State information technology officials have strengthened their defenses against hackers and cybercriminals who attack their computer networks millions of times a day, but admit they’re not fully prepared for increasingly complex threats that could expose the personal information of their residents. A report by the National Association of State Chief Information Officers (NASCIO) and consulting firm Deloitte & Touche LLP released Tuesday revealed that cybersecurity is the foremost priority for state IT officers, who are highly concerned about increasing efforts, especially by sophisticated crooks, to breach their systems. “These sophisticated threats have grown significantly,” said Doug Robinson, NASCIO’s executive director. “There’s a never-ending parade of bad guys who are attempting to penetrate the network.” For citizens, the stakes in averting breaches are high. State data systems contain personal information about millions of people that is valuable to identity thieves. They house birth and death certificates, and driver’s license numbers. The systems also house Social Security numbers of state income taxpayers and the credit card numbers of people who make payments to state agencies.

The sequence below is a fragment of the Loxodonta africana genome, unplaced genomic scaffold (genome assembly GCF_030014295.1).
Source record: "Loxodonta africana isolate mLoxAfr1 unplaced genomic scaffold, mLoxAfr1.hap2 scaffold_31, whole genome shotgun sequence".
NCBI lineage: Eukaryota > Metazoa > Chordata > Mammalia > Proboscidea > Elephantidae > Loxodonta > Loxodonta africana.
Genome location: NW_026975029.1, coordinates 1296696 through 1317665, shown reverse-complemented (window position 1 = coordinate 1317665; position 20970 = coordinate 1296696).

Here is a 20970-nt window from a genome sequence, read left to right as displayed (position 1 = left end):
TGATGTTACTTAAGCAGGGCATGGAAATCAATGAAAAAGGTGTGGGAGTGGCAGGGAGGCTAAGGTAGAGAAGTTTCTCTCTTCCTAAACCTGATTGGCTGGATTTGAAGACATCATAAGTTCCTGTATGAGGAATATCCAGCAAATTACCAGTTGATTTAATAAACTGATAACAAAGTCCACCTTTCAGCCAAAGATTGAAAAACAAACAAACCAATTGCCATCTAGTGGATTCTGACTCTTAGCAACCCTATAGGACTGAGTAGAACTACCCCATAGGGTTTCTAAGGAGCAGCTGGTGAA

The report, in which top IT security officers from 48 states were surveyed, predicted the most prevalent threats to their systems were those targeted at state employees by crooks looking for a way in.
Some fraudsters go “phishing,” using emails to guide unwitting state employees to fake websites designed to get personal information, such as passwords. Others go “pharming,” redirecting internet users from a legitimate website that’s been tampered with to a fake one that looks real.
And while most elected and appointed state officials overestimate how well threats will be handled by their IT security officials, the report found, only about a quarter of the security officials responsible for dealing with the threats are very or extremely confident that adequate measures are in place to protect the data. “As these cybercriminals get more sophisticated, that means the defense mechanisms I’m relying upon may not be able to keep up,” said Victor Chakravarty, Maine’s chief information security officer.
Full Article: State Computers Increasingly Under Attack by Cybercriminals.